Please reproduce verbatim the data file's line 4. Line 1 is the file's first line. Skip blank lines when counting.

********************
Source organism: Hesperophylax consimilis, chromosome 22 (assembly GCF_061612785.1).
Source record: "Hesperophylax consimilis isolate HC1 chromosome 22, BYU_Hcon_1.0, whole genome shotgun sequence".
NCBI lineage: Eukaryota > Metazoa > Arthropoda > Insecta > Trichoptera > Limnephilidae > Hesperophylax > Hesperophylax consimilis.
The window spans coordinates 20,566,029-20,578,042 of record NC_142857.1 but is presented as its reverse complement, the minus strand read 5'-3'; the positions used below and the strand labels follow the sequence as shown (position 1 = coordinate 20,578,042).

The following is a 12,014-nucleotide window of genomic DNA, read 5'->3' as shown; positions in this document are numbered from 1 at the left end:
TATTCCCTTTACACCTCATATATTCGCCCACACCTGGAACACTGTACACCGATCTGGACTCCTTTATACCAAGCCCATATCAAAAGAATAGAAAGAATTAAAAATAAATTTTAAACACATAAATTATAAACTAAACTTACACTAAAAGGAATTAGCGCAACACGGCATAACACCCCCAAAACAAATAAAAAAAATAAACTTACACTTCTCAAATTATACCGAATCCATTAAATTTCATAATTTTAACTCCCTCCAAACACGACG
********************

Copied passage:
The window spans coordinates 20,566,029-20,578,042 of record NC_142857.1 but is presented as its reverse complement, the minus strand read 5'-3'; the positions used below and the strand labels follow the sequence as shown (position 1 = coordinate 20,578,042).